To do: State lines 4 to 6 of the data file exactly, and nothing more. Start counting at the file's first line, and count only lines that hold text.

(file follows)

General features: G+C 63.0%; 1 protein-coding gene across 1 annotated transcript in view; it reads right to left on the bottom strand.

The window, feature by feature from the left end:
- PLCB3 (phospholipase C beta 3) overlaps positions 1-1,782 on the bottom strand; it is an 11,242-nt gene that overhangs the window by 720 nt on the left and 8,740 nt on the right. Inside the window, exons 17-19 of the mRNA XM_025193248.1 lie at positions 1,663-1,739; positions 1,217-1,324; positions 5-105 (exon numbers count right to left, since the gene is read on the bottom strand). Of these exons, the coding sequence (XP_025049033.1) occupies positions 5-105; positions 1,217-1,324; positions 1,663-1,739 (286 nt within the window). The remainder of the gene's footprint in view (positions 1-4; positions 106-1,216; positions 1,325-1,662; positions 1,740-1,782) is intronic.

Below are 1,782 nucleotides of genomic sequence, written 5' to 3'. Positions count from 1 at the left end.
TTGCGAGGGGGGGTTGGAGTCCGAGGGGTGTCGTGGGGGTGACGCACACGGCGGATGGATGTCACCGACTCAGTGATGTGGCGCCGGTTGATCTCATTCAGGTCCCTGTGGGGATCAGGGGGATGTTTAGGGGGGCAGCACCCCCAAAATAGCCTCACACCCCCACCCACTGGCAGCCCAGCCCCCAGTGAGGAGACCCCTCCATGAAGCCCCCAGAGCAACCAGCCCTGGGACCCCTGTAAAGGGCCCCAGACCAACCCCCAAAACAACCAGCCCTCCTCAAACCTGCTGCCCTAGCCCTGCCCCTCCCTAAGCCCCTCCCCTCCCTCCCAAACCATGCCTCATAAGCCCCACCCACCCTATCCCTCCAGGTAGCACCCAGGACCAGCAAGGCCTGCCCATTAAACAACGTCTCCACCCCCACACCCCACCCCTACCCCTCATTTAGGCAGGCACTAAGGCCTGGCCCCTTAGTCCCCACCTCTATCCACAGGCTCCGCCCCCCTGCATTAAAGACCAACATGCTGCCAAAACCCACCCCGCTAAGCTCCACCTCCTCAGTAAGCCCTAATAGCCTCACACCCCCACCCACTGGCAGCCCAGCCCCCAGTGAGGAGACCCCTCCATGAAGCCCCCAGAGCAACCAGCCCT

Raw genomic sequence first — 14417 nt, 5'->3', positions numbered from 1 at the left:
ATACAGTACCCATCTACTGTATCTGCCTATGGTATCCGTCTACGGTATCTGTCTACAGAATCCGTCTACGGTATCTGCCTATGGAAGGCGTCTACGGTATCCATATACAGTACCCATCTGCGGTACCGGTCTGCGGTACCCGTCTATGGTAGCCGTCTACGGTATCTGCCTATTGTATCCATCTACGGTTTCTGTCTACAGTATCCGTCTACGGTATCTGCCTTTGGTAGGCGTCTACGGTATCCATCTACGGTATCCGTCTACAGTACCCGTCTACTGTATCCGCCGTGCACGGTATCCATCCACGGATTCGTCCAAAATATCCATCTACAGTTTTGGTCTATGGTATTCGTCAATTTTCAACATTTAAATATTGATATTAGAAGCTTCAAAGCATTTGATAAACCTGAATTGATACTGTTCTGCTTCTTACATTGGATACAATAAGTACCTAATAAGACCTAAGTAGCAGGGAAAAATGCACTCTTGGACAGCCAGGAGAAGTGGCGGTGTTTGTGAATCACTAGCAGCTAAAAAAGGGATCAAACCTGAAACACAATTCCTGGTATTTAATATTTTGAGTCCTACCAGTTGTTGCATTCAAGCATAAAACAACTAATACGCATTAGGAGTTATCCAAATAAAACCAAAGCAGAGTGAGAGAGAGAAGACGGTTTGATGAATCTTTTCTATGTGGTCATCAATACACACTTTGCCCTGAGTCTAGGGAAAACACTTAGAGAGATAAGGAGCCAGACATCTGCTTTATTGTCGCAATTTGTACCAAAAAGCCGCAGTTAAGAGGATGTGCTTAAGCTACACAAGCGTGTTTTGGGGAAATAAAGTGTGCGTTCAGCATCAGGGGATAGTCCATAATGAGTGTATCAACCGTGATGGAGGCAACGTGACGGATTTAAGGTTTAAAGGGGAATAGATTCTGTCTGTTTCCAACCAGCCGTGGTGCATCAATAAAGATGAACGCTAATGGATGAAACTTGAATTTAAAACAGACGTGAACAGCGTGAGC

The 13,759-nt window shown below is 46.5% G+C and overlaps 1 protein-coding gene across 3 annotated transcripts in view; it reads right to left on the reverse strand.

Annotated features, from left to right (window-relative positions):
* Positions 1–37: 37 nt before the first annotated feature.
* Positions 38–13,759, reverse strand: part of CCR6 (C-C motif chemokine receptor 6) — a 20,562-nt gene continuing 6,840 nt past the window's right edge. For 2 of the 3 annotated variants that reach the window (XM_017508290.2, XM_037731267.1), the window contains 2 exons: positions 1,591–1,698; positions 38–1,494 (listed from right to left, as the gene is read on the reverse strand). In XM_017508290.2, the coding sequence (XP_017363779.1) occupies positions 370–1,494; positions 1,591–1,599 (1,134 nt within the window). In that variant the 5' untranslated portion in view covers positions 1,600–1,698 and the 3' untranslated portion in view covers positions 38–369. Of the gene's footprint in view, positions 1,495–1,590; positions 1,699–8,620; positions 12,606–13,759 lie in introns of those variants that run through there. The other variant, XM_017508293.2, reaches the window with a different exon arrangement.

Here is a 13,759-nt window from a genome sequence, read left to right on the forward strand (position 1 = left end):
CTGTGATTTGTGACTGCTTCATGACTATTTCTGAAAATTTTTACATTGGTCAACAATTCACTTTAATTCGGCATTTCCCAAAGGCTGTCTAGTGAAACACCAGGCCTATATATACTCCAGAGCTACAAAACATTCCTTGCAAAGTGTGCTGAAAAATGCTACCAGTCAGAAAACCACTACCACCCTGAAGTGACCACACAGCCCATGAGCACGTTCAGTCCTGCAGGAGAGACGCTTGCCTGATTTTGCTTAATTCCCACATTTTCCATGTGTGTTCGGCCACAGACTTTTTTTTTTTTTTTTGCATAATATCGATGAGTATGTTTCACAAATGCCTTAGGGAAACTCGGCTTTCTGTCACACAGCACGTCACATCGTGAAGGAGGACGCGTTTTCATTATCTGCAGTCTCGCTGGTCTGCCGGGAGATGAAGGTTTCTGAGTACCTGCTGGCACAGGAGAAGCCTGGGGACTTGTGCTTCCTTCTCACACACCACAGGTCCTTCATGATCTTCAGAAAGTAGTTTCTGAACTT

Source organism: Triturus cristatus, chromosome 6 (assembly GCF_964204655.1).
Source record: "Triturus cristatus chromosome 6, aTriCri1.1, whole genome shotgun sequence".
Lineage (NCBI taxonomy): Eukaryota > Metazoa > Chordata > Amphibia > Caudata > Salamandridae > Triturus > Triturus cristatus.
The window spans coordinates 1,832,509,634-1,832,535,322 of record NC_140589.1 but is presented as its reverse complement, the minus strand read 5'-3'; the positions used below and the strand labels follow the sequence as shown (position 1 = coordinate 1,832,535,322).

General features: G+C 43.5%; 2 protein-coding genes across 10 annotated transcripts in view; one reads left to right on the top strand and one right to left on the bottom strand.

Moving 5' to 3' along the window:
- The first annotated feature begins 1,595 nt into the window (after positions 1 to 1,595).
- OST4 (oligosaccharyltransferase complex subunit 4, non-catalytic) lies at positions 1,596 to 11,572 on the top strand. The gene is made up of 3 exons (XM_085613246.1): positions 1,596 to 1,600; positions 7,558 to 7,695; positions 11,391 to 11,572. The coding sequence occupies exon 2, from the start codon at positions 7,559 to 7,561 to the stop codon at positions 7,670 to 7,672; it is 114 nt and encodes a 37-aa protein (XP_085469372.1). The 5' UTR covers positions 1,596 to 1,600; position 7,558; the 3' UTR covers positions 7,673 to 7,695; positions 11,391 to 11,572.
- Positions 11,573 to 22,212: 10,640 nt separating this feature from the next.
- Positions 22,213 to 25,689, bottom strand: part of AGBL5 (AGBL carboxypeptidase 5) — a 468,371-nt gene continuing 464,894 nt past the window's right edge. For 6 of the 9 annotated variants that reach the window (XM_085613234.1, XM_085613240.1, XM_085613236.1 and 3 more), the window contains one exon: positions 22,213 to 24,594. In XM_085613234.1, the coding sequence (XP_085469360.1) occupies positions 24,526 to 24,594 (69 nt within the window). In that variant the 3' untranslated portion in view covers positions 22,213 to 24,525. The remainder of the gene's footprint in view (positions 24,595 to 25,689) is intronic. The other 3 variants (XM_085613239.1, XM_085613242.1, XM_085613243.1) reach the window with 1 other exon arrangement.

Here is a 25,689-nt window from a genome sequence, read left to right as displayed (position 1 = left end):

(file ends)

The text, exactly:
Below are 1,782 nucleotides of genomic sequence, written 5' to 3'. Positions count from 1 at the left end.
TTGCGAGGGGGGGTTGGAGTCCGAGGGGTGTCGTGGGGGTGACGCACACGGCGGATGGATGTCACCGACTCAGTGATGTGGCGCCGGTTGATCTCATTCAGGTCCCTGTGGGGATCAGGGGGATGTTTAGGGGGGCAGCACCCCCAAAATAGCCTCACACCCCCACCCACTGGCAGCCCAGCCCCCAGTGAGGAGACCCCTCCATGAAGCCCCCAGAGCAACCAGCCCTGGGACCCCTGTAAAGGGCCCCAGACCAACCCCCAAAACAACCAGCCCTCCTCAAACCTGCTGCCCTAGCCCTGCCCCTCCCTAAGCCCCTCCCCTCCCTCCCAAACCATGCCTCATAAGCCCCACCCACCCTATCCCTCCAGGTAGCACCCAGGACCAGCAAGGCCTGCCCATTAAACAACGTCTCCACCCCCACACCCCACCCCTACCCCTCATTTAGGCAGGCACTAAGGCCTGGCCCCTTAGTCCCCACCTCTATCCACAGGCTCCGCCCCCCTGCATTAAAGACCAACATGCTGCCAAAACCCACCCCGCTAAGCTCCACCTCCTCAGTAAGCCCTAATAGCCTCACACCCCCACCCACTGGCAGCCCAGCCCCCAGTGAGGAGACCCCTCCATGAAGCCCCCAGAGCAACCAGCCCT

Raw genomic sequence first — 14417 nt, 5'->3', positions numbered from 1 at the left: